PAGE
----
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Revitalizing Endangered Languages

Edited by Justyna Olko & Julia Sallabank

Revitalizing Endangered Languages "This guidebook provides ideas and strategies, as well as some background, to help with the effective revitalization of endangered languages. It covers a broad scope of themes including effective planning, benefits, wellbeing, economic aspects, attitudes and ideologies."

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Academic Paper

Title: World Englishes or English as a Lingua Franca: Where does English in China stand?
Author: Fan Fang
Linguistic Field: Sociolinguistics
Subject Language: English
Abstract: As the English language spreads and functions as an international language, scholars have been investigating some of the ideological issues behind the function and use of English in various contexts, and have pondered the future status of this global language. From early research of World Englishes (WE) the legitimacy of post-colonial Englishes, or ‘New Englishes’, as they have been termed, has emerged in scholars’ discussions (Platt, Weber & Ho, 1984; Kachru, 1985, 1992). Some have argued that the research on WE envisages the varieties of English in the outer circle contexts, such as the varieties of English spoken in Singapore, Nigeria, and India, and that people have used those varieties of English to exhibit their own identities (Kachru, 1992; Kachru & Nelson, 2006). Therefore, WE has created ‘new paradigms and perspectives for linguistic and pedagogical research and for understanding the linguistic creativity in multilingual situations across cultures’ (Kachru, 1985: 30).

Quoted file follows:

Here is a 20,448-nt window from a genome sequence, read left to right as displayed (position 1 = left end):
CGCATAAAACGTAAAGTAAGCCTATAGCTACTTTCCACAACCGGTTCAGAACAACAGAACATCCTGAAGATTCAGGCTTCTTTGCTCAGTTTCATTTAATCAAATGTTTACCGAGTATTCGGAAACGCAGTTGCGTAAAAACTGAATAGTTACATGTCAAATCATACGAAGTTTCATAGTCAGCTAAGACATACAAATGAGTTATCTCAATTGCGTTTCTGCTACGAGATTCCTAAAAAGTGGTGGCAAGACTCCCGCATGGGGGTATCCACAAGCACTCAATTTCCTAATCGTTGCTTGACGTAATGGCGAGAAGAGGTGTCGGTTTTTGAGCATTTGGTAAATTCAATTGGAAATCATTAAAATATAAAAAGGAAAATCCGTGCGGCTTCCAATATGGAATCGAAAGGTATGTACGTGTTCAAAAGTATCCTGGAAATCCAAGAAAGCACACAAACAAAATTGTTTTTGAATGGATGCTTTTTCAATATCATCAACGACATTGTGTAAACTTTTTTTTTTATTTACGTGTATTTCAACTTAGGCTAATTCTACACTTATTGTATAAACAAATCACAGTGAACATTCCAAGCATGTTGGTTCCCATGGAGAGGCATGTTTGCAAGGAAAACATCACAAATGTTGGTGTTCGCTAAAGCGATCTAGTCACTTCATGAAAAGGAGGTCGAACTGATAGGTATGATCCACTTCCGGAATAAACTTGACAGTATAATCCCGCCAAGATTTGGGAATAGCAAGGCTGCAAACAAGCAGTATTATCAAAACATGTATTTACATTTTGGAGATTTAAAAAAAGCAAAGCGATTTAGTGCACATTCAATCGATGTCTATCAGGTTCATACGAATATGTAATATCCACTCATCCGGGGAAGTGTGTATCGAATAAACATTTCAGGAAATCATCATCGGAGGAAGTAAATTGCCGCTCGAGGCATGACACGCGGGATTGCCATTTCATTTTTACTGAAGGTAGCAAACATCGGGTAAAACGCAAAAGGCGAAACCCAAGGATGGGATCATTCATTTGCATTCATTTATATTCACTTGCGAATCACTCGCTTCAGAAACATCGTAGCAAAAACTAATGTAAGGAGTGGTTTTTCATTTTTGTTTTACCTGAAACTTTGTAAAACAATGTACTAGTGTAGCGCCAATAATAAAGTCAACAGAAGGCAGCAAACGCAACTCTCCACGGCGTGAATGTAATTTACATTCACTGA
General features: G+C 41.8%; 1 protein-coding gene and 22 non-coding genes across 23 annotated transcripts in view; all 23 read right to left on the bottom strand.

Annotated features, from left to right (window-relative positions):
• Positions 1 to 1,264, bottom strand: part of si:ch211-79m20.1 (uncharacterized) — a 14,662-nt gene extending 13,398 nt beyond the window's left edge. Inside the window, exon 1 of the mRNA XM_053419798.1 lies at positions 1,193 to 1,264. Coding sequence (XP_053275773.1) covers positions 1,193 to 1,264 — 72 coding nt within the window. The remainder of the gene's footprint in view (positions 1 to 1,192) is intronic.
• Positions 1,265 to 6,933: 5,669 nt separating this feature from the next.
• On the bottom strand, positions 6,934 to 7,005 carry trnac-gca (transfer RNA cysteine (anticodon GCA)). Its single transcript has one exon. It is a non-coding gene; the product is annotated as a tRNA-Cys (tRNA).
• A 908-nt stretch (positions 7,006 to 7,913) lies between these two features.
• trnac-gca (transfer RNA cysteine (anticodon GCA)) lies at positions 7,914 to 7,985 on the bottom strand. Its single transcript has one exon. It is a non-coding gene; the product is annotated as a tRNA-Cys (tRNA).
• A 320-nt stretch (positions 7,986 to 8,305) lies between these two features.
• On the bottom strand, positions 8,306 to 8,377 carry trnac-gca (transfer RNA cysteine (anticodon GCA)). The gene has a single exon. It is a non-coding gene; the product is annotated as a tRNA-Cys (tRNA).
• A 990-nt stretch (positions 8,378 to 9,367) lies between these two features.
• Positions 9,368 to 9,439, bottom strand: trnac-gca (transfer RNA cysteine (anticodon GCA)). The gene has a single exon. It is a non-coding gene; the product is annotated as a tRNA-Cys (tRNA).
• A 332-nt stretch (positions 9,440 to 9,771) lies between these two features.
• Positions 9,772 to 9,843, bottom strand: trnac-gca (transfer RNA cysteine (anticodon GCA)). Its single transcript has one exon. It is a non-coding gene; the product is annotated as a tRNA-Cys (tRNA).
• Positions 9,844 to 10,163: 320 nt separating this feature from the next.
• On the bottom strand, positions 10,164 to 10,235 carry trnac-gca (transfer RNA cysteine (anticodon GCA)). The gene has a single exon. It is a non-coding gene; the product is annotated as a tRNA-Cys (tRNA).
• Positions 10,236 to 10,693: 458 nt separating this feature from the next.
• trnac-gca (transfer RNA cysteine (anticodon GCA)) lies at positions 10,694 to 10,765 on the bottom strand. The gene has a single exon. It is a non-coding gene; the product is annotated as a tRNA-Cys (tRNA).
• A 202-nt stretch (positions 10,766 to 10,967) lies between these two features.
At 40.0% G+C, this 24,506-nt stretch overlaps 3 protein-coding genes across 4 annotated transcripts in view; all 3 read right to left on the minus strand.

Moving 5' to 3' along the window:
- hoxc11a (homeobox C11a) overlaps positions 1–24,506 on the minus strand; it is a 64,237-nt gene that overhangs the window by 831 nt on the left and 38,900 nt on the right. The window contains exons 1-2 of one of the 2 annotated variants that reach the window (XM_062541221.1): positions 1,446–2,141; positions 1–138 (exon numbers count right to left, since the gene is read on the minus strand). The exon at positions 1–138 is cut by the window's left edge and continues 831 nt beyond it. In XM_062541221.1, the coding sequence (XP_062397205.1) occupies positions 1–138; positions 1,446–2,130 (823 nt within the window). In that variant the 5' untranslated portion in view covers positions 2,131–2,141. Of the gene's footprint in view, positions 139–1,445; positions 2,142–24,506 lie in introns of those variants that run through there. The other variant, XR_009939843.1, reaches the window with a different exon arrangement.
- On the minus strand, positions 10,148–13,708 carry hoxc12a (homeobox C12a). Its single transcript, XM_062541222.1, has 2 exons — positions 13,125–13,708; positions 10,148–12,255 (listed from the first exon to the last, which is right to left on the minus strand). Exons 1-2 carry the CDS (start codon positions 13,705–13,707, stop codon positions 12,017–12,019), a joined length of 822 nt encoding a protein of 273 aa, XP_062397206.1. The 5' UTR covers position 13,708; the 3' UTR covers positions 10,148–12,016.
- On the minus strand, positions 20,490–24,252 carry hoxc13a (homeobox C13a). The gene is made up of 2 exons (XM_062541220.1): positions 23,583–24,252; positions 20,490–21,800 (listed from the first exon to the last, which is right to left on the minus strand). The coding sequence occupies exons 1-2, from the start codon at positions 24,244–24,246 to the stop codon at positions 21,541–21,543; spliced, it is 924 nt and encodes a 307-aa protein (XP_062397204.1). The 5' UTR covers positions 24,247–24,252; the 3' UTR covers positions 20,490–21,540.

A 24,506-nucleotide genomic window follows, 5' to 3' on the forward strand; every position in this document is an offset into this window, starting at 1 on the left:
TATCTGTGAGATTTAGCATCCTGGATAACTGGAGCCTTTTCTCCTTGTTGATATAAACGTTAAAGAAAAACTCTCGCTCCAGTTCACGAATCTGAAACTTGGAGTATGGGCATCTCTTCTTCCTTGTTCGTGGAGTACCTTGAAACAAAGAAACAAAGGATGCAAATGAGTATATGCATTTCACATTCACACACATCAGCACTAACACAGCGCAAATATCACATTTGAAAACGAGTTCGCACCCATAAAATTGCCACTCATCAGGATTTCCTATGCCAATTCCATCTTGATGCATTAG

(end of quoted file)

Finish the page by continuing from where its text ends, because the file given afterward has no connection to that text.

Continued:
This article appears IN English Today Vol. 33, Issue 1, which you can READ on Cambridge's site .

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